With 33 games played, Pools are still struggling to get the basics right consistently. Their naivety and lack of nous has been prevalent since August with simple mistakes costing them valuable points.

It’s the National League and it comes down to getting the job done, no matter how ugly it looks.

Holohan's red card was as unnecessary as it was avoidable. A stupid challenge that you just can’t make when you’re on a booking – don't give the referee a decision to make.

Instances like that, along with the failure to deal with high balls into the box, sum the side up as one that habitually shoots itself in the foot.

But it’s not just on the pitch where they seem to do that.

Scott Loach’s departure to Barnet last summer was always going to leave Pools with a challenge to find a suitable replacement.

Ben Killip was brought in by Craig Hignett but ultimately hasn’t been able to sufficiently establish himself in the side. The England C international was undroppable during the opening half of the campaign due to a lack of cover.

But even when that cover arrived in the form of Mitchell Beeney, the same problems still persist.

It goes without saying that a solid and established goalkeeper can quite comfortably earn you upwards of 10 points a season. Loach was that type of goalkeeper but the current situation in between the sticks has been costing United all season.

The same goes at the other end of the pitch. Hignett said ahead of the current campaign that the side didn’t need a 20 goal a season striker in order to challenge.

While there are goals throughout the team with the likes of Holohan and Gime Toure contributing 20 between them so far, Pools have left themselves without a proven striker, let alone a 20 goal a season one.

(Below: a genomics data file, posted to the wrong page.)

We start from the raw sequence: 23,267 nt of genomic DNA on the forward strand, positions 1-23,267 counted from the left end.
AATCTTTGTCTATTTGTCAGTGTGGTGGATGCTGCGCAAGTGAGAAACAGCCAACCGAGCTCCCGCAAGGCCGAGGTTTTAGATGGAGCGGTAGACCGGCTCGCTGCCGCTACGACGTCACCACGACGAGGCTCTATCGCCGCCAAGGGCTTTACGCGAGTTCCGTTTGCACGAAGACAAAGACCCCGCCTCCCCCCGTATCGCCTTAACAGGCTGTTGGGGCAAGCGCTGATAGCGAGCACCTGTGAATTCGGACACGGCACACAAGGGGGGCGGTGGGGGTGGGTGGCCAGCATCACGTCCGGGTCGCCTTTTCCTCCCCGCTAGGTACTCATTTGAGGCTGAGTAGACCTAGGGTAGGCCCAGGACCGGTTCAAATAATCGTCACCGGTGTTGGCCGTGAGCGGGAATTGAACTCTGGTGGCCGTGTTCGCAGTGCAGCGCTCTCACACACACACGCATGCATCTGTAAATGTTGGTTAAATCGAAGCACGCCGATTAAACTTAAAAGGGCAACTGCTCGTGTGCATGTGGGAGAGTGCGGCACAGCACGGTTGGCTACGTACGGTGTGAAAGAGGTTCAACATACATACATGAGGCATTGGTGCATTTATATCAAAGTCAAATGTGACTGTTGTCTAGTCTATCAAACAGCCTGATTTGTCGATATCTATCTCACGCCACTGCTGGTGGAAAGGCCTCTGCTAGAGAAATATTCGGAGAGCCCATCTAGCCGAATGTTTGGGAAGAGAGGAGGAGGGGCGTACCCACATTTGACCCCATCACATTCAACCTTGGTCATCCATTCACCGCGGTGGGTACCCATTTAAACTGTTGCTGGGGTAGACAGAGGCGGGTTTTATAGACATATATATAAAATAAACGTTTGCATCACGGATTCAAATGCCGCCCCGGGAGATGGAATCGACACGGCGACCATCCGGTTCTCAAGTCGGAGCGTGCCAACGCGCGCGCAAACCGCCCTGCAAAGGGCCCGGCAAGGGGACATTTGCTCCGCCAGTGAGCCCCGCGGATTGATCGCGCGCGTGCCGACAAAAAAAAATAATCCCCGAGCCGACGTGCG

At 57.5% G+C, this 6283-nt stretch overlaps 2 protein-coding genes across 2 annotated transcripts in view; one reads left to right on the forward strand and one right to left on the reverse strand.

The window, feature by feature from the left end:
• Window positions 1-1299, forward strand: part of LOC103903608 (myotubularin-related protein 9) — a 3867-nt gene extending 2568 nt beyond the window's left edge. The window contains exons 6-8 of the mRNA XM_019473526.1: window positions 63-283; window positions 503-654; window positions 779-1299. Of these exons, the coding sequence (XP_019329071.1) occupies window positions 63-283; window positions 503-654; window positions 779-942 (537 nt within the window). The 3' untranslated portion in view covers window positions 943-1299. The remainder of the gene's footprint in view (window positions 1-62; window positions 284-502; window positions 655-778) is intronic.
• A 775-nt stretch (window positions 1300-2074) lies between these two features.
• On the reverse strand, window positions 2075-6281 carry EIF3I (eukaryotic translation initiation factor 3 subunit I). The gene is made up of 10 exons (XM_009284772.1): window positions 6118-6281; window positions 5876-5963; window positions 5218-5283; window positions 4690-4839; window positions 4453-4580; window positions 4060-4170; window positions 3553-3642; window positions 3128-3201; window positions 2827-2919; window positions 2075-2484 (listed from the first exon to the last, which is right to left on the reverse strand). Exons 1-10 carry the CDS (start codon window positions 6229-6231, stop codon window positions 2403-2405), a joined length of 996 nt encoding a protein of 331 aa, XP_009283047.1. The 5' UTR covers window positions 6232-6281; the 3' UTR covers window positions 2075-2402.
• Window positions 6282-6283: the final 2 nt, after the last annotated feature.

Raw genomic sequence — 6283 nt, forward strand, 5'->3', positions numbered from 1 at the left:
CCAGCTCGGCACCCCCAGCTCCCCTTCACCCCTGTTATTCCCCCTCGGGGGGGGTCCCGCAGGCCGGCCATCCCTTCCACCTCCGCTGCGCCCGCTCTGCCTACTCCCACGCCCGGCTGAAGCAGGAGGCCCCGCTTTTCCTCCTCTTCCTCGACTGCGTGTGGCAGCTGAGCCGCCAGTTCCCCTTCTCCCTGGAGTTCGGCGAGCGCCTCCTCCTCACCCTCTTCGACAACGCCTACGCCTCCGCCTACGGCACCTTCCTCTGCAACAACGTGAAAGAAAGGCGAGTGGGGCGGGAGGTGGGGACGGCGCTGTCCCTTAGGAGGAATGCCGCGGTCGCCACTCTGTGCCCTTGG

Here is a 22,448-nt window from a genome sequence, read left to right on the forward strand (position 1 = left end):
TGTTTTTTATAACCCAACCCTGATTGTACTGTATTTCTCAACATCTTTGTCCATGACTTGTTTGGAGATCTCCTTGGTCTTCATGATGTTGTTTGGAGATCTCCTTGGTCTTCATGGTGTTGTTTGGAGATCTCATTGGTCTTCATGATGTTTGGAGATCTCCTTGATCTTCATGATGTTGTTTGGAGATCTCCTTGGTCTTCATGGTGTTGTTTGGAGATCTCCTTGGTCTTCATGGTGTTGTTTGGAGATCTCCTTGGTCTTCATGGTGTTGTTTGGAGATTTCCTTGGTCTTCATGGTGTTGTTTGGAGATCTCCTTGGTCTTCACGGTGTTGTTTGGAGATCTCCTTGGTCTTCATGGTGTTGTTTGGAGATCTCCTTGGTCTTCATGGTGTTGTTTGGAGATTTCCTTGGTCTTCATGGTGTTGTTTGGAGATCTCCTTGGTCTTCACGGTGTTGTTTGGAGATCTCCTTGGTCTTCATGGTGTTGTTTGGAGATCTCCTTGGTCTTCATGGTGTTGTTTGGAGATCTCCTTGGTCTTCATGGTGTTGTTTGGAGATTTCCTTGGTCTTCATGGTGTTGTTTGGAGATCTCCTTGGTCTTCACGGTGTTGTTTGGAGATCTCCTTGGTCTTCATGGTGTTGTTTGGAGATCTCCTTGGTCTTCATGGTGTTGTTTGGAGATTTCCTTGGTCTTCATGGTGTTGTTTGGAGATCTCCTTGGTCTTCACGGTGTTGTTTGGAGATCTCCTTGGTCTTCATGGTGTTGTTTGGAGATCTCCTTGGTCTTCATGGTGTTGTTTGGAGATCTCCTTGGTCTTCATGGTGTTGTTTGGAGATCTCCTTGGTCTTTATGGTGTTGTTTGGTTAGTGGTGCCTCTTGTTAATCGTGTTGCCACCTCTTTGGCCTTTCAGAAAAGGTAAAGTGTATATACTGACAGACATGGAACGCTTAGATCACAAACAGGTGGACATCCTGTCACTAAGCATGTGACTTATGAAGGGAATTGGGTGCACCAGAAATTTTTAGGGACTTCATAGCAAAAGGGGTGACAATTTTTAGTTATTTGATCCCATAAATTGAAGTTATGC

The defeat at Barnet was the first time Hartlepool had failed to register a shot on target under Challinor in what is hopefully a rare blip rather than a signal of what’s to come.

Going into the business end of the season, Pools have just two out-and-out strikers available in Aidan Keena, 20, and Rob Harker, 19.

While both could still prove to be excellent acquisitions by Challinor, neither have any experience playing at this level and it’s a big risk and a lot of pressure to put on young shoulders to expect them to deliver.

In contrast Barnet have Loach in goal and were able to introduce McCallum, who netted 27 goals for Eastleigh last season.

With those players at either end of the pitch, you’d fancy The Bees’ chances of making the top seven over Pools’.

Ultimately, if Hartlepool don’t make the play-offs, a large part of it will be down to the failure to sufficiently address those key areas.

With Saturday’s result, it’s still worth cutting the side some slack as a lot of things went against them and shouldn’t undo the hard work and progress they’ve made since the turn of the year.

It’s by no means a back to the drawing board situation, it’s just the same niggling problems persisting and proving costly.

With 13 games left, a top seven place is there for the taking and it’s not quite out of Pools’ reach just yet – though they do like to make things very difficult for themselves.